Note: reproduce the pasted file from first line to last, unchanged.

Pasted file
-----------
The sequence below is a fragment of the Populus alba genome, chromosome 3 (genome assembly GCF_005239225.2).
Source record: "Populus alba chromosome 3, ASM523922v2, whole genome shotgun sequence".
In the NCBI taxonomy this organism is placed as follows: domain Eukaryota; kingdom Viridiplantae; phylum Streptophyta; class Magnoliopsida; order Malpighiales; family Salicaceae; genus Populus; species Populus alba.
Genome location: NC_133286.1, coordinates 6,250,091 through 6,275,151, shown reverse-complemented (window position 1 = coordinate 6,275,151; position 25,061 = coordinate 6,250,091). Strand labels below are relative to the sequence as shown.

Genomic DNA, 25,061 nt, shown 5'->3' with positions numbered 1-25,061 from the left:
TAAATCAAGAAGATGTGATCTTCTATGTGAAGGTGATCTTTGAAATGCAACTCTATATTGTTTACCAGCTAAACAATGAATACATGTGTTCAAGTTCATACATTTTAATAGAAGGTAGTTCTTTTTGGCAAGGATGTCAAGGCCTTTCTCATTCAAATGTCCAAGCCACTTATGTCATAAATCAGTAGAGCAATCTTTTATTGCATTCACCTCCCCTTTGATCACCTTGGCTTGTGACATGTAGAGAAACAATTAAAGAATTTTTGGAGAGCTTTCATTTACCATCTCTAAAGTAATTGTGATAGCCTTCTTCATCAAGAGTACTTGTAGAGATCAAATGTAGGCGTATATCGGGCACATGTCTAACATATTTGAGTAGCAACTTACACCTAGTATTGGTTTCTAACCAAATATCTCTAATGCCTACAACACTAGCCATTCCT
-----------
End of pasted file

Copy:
The sequence below is a fragment of the Populus alba genome, chromosome 3 (genome assembly GCF_005239225.2).
Source record: "Populus alba chromosome 3, ASM523922v2, whole genome shotgun sequence".
In the NCBI taxonomy this organism is placed as follows: domain Eukaryota; kingdom Viridiplantae; phylum Streptophyta; class Magnoliopsida; order Malpighiales; family Salicaceae; genus Populus; species Populus alba.
Genome location: NC_133286.1, coordinates 6,250,091 through 6,275,151, shown reverse-complemented (window position 1 = coordinate 6,275,151; position 25,061 = coordinate 6,250,091). Strand labels below are relative to the sequence as shown.

Genomic DNA, 25,061 nt, shown 5'->3' with positions numbered 1-25,061 from the left:
TAAATCAAGAAGATGTGATCTTCTATGTGAAGGTGATCTTTGAAATGCAACTCTATATTGTTTACCAGCTAAACAATGAATACATGTGTTCAAGTTCATACATTTTAATAGAAGGTAGTTCTTTTTGGCAAGGATGTCAAGGCCTTTCTCATTCAAATGTCCAAGCCACTTATGTCATAAATCAGTAGAGCAATCTTTTATTGCATTCACCTCCCCTTTGATCACCTTGGCTTGTGACATGTAGAGAAACAATTAAAGAATTTTTGGAGAGCTTTCATTTACCATCTCTAAAGTAATTGTGATAGCCTTCTTCATCAAGAGTACTTGTAGAGATCAAATGTAGGCGTATATCGGGCACATGTCTAACATATTTGAGTAGCAACTTACACCTAGTATTGGTTTCTAACCAAATATCTCTAATGCCTACAACACTAGCCATTCCT